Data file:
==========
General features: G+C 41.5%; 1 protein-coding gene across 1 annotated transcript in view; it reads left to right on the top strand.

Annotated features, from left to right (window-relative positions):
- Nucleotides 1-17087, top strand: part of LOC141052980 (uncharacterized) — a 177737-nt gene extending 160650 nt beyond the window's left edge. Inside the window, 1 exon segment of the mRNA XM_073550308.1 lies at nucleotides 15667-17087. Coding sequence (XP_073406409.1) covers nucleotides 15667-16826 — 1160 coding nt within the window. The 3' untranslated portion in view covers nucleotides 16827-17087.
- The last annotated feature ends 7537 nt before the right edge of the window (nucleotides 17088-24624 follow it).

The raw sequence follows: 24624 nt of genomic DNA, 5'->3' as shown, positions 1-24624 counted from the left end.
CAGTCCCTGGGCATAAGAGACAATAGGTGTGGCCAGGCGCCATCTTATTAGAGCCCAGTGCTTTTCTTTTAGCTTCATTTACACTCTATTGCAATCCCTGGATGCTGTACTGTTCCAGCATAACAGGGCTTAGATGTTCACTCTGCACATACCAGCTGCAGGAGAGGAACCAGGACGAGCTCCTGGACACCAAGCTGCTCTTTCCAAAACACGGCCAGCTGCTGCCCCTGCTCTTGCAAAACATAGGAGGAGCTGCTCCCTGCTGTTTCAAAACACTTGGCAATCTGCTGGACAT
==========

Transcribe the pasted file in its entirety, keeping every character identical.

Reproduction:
General features: G+C 41.5%; 1 protein-coding gene across 1 annotated transcript in view; it reads left to right on the top strand.

Annotated features, from left to right (window-relative positions):
- Nucleotides 1-17087, top strand: part of LOC141052980 (uncharacterized) — a 177737-nt gene extending 160650 nt beyond the window's left edge. Inside the window, 1 exon segment of the mRNA XM_073550308.1 lies at nucleotides 15667-17087. Coding sequence (XP_073406409.1) covers nucleotides 15667-16826 — 1160 coding nt within the window. The 3' untranslated portion in view covers nucleotides 16827-17087.
- The last annotated feature ends 7537 nt before the right edge of the window (nucleotides 17088-24624 follow it).

The raw sequence follows: 24624 nt of genomic DNA, 5'->3' as shown, positions 1-24624 counted from the left end.
CAGTCCCTGGGCATAAGAGACAATAGGTGTGGCCAGGCGCCATCTTATTAGAGCCCAGTGCTTTTCTTTTAGCTTCATTTACACTCTATTGCAATCCCTGGATGCTGTACTGTTCCAGCATAACAGGGCTTAGATGTTCACTCTGCACATACCAGCTGCAGGAGAGGAACCAGGACGAGCTCCTGGACACCAAGCTGCTCTTTCCAAAACACGGCCAGCTGCTGCCCCTGCTCTTGCAAAACATAGGAGGAGCTGCTCCCTGCTGTTTCAAAACACTTGGCAATCTGCTGGACAT